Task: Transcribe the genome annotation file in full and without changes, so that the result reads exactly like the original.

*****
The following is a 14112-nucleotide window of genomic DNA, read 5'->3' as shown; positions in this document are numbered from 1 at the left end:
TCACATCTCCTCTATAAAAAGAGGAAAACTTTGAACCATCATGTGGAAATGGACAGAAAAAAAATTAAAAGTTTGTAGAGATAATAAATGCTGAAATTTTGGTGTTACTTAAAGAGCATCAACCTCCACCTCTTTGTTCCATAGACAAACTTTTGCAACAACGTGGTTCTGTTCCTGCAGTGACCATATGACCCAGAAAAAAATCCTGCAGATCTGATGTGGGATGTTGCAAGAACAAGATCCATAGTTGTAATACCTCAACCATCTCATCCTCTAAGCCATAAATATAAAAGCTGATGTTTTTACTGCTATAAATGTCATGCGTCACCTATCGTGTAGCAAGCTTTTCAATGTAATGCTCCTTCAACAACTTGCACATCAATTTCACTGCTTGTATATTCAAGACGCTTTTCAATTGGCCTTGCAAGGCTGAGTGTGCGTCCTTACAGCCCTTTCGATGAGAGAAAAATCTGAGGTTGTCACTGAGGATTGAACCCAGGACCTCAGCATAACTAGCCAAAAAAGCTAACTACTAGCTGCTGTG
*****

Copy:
The following is a 14112-nucleotide window of genomic DNA, read 5'->3' as shown; positions in this document are numbered from 1 at the left end:
TCACATCTCCTCTATAAAAAGAGGAAAACTTTGAACCATCATGTGGAAATGGACAGAAAAAAAATTAAAAGTTTGTAGAGATAATAAATGCTGAAATTTTGGTGTTACTTAAAGAGCATCAACCTCCACCTCTTTGTTCCATAGACAAACTTTTGCAACAACGTGGTTCTGTTCCTGCAGTGACCATATGACCCAGAAAAAAATCCTGCAGATCTGATGTGGGATGTTGCAAGAACAAGATCCATAGTTGTAATACCTCAACCATCTCATCCTCTAAGCCATAAATATAAAAGCTGATGTTTTTACTGCTATAAATGTCATGCGTCACCTATCGTGTAGCAAGCTTTTCAATGTAATGCTCCTTCAACAACTTGCACATCAATTTCACTGCTTGTATATTCAAGACGCTTTTCAATTGGCCTTGCAAGGCTGAGTGTGCGTCCTTACAGCCCTTTCGATGAGAGAAAAATCTGAGGTTGTCACTGAGGATTGAACCCAGGACCTCAGCATAACTAGCCAAAAAAGCTAACTACTAGCTGCTGTG